Teen Avoids Strike Under One Strike Law in Sex Crime
In the following case, however, the prosecutorial mistake was not excused. In fact, the twenty-six year to life portion of a fifty-two year to life sentence was vacated. This meant the sentence was still potentially twenty-six years to life, but for a sixteen year old defendant, this meant a great change in his date for possible release from prison.
When age sixteen, Eduardo Lalo Perez kidnapped Raquel Doe at knifepoint while she was walking home at night. The events happened in Los Angeles. He then digitally penetrated her, placed his penis against her mouth and attempted to rape her from behind. A jury found him guilty of six crimes arising from this and the judge sentenced him to 52 years to life.
The crime was horrible. Perez had worn a mask and gloves during the offenses. Raquel Doe had sobbed throughout the kidnapping. Perez took her cell phone and camera before assaulting her. He took her to an abandoned house, where he committed the offenses.
Raquel immediately contacted the police after Perez left her. Forensic technicians collected DNA of Perez from Raquel’s body in several areas.
Approximately one year later, police collected Mr. Perez’s DNA and matched it to the samples collected from Raquel Doe. Perez was then arrested, taken into custody, tried and convicted.
The complaint against Perez was interesting insofar as it was undisputed that Perez personally used a dangerous or deadly weapon throughout the events. Yet the complaint only alleged this took places as to the counts related to the kidnapping and sexual penetration by a foreign object. The complaint did not allege this as to the forcible oral copulation count, however, the jury was instructed to consider this and found that he had.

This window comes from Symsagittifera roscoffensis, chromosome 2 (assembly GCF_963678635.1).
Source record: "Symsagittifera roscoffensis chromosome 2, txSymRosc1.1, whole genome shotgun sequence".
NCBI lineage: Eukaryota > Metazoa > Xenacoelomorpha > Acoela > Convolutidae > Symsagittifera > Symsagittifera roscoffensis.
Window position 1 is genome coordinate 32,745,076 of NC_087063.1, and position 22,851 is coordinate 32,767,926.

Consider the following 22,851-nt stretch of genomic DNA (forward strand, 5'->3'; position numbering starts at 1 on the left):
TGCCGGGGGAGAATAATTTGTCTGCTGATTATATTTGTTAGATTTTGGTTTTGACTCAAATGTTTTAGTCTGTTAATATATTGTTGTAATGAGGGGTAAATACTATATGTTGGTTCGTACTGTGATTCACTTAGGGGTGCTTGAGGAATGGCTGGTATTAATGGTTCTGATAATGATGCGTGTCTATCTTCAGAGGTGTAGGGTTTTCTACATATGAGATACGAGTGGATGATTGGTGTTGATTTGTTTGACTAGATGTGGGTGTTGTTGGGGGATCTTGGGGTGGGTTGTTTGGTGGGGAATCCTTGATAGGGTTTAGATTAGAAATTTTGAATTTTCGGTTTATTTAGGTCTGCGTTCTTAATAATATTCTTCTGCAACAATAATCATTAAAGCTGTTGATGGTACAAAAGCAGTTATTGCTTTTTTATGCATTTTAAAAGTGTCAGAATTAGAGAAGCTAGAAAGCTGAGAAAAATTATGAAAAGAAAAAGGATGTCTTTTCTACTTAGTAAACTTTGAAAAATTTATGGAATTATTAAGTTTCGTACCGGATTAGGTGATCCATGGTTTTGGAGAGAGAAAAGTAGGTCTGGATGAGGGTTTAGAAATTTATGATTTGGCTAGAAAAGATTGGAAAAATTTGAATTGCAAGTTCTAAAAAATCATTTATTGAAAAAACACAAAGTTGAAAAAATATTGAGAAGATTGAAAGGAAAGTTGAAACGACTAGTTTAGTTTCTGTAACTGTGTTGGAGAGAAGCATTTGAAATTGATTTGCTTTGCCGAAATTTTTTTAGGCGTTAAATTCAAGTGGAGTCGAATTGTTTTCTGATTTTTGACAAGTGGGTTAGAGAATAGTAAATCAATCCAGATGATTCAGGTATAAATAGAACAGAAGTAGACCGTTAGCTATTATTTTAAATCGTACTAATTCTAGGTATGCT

The judge then imposed a base sentence of twenty-five years to life as a base sentence under the “One Strike Law” (Penal Code § 667.61) as to the sexual penetration by a foreign object count. However, the People never pled as to the forcible oral copulation count any circumstances triggering application of § 667.61 and never moved to amend the information (the complaint after the preliminary hearing) to allege any such circumstance.
As to the sexual penetration count, the trial court also imposed a one year weapon enhancement (the knife) under Penal Code § 12022(b)(1). The court then imposed a consecutive sentence of 25 years to life on the forcible oral copulation count under the One Strike Law, as well as a consecutive one-year sentence on the attempted forcible rape count.
The court then imposed a concurrent, three year sentence on the second degree robbery count (Raquel’s cell phone). It then stayed the sentences on the remaining two counts under Penal Code § 654. It also stayed the deadly weapon enhancement on all counts except the sexual penetration by a foreign object count.
Perez appealed the 25 year sentence component under the “One Strike Law, which sets forth harsher sentences for specified sex crimes. Perez argued that, under People v. Mancebo (2002) 27 Cal. 4th 735, the information did not allow application of the One Strike Law because no qualifying circumstances were alleged to invoke such “One Strike” sentencing. Perez argued, as People v. Wutzke (2002) 28 Cal. 4th 923, 930 stated, that such an outcome was dictated by due process notice requirements.
The Second Appellate District agreed with Perez, noting that such pleading is essential for defendant to assess his sentencing “exposure” and is “necessary for the defendant to know what he must admit to if he elects to enter a plea.” Mancebo, pp. 746-747, 750, 752.
Accordingly, the sentence was modified by striking the twenty-five year consecutive term and striking the one year weapons enhancement on the sexual penetration by a foreign object.
We applaud this decision, although it surely must cause pain to the family of Raquel Doe and Raquel herself. Surely, one district attorney at least also felt less intelligent and powerful. Yet, it is extremely important that prosecutors strictly follow the rules, just as defendants must.
For more information about sentencing in serious juvenile offenses, click on the following articles:
- Twenty Years of California Law Changed: Juveniles Who Commit Certain Serious Crimes Should Not Receive Presumptive Life Sentences.
- Life In Prison Without Possibility of Parole Is Unconstitutional For Juvenile Nonhomicide Offenders
- Sentence for Juvenile of 100 Years Is Cruel And Unusual Punishment For Aiding and Abetting Murder